Azura agreements and import tariff on meters

What is so novel or complicated about the take or Pay provision in the Power Purchase Agreement between the Federal Government of Nigeria and the promoters of the 459MW Azura Gas Fired Electricity generating power plant? Only those who obviously don’t know how the world works can claim to be confused. But then, what about the battery of energy, financial/accounting and marketing experts, some from within the government, who creamed off some five to eight per cent of the project cost as fees? Did they miss the mark or perhaps deceived the government?

I find it strange that as I manage to receive power for some 12 hours a day, (the Lord be praised!), and still have to make alternative arrangements for the OFF hours, our government, its Ministry of Power, the Nigerian Electricity Regulatory Commission and the electricity distribution companies are embroiled in an interminable dispute with the Azura Power Plant and others over the inability and/or unwillingness to evacuate power from available generation capacity.




It is clear that the members of the National Assembly seeking to rewrite these Power Purchase and Shareholder Agreements are most belated in their response to these matters of major national importance. This is a huge shame considering that many of them have been in parliament for two or more terms. Even if they came in as greenhorns, they have had enough time to get themselves properly educated on what their lawmaking and oversight functions entail. I wouldn’t be surprised if members of the Senate and House Committees on Electrical Power recruited house painters, recharge card sellers and failed restaurateurs as aides. With what moral outrage are they making this current list of demands? After jettisoning these legal agreements and bequeathing Nigeria with another say $5bn judgement debt, what next?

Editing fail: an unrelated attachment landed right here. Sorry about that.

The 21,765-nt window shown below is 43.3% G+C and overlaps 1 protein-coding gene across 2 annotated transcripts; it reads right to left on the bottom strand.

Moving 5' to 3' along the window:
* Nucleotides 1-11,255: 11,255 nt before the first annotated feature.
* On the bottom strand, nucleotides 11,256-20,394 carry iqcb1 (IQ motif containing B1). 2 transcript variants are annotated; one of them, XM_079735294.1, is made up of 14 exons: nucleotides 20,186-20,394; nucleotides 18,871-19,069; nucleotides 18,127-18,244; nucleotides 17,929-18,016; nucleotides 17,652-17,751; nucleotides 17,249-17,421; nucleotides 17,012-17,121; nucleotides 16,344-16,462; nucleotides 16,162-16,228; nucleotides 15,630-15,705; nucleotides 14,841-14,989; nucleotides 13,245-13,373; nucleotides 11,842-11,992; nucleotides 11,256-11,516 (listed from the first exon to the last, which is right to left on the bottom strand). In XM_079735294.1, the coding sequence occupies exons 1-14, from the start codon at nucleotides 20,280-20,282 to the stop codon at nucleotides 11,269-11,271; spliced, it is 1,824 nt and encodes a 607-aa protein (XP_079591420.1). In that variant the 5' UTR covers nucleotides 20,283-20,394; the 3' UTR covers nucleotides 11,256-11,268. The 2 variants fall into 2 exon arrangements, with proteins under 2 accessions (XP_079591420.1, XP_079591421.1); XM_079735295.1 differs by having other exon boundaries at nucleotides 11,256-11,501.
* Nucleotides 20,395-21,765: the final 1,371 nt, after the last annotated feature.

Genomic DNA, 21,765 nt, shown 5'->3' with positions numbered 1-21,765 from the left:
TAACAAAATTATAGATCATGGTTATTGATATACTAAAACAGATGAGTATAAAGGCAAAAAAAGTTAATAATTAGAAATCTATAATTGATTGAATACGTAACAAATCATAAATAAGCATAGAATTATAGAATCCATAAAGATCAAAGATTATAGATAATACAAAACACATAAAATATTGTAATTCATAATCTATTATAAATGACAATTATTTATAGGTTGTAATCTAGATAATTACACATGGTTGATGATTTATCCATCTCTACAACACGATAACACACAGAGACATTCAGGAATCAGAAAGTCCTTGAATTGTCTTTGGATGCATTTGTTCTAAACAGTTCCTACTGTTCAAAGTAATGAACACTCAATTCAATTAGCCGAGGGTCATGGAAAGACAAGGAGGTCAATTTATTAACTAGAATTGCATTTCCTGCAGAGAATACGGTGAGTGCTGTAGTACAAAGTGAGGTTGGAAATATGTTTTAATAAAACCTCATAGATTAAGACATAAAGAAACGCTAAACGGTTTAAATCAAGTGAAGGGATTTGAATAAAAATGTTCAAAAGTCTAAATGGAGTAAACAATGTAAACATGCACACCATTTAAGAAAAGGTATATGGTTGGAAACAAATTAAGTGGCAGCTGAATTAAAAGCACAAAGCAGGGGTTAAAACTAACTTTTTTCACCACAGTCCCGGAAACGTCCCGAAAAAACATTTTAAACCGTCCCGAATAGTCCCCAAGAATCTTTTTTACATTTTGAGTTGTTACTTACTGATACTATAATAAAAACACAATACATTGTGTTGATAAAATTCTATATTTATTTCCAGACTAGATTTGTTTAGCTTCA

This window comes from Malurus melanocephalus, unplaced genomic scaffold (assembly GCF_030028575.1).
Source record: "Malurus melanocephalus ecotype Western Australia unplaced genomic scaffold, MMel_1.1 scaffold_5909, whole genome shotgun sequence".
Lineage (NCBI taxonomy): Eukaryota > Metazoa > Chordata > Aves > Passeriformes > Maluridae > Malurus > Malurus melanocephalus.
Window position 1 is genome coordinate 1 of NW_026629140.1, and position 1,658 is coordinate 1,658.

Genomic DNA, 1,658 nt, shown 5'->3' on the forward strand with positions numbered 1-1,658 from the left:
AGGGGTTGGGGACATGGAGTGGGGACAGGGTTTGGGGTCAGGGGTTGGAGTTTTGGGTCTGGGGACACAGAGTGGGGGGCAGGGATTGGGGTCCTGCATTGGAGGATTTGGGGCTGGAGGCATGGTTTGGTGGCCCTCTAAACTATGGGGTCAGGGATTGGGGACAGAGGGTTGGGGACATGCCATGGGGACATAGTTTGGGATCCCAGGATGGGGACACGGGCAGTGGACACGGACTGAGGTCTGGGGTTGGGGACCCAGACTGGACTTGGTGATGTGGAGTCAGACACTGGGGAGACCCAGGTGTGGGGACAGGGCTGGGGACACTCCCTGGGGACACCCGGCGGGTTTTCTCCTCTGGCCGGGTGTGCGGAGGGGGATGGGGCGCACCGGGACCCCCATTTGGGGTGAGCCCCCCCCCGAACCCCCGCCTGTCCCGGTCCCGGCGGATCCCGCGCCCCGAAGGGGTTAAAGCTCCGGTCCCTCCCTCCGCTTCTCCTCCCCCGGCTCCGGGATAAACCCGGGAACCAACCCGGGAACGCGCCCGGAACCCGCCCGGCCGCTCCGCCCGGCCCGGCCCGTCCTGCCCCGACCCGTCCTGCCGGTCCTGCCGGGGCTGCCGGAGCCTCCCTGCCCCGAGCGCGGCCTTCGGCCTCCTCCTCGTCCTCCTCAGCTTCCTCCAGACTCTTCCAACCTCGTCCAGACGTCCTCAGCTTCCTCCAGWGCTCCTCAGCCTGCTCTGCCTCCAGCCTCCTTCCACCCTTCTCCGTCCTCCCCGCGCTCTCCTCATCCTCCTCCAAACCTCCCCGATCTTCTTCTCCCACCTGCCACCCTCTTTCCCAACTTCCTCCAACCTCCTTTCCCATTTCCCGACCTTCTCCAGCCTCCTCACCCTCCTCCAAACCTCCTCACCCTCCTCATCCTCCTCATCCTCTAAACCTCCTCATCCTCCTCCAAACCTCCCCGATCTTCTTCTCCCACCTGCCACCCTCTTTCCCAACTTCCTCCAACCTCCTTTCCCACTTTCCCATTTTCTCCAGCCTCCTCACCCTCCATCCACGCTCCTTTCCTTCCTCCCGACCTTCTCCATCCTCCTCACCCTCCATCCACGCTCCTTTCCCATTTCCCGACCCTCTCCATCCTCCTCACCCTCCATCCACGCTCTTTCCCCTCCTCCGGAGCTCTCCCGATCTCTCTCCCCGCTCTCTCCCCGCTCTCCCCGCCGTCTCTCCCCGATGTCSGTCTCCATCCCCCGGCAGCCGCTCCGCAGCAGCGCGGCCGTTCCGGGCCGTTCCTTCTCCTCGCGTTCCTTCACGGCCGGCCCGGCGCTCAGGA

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For the avoidance of doubt, the Supply and Purchase Agreements between the West African Gas Pipeline Consortium, a.k.a. WAGPI, on the supply and uptake ends, provide for both Supply Or Pay and Take Or Pay provisions. The certainty makes it possible to keep unit pricing low. However, this aspect demands planning and hard work which is seriously lacking in these parts.

By the way, on the little matter of the import tariff on meters, first, it is instructive that NERC dithered for over 10 years before taking the (YES) unpleasant decision to allow the electricity distribution companies to get the customers to pay for electricity meters. We hated and still hate that decision but it paled to insignificance compared with the years of running battle with the defunct National Electric Power Authority, Power Holding Company of Nigeria and now the “privatised”(?) DISCOs over arbitrary estimated bills. One then wonders at which point the Customs Duty on imported (prepaid) meters, passed on to us consumers, suddenly became the headache of the members of the Senate and House of Representatives to warrant such a major resolution. The importers cannot claim to be unprepared to clear the goods that they imported.

The fate of local meter manufacturers and assemblers is a topic that I have dissected with bitterness on previous occasions. I do not want to annoy myself going over the matter again.

These members, whom I dare not call ladies and gentlemen, are truly idle. They have no sense of duty regarding important matters demanding their attention. I never imagined that I could feel more ashamed now than I felt earlier.

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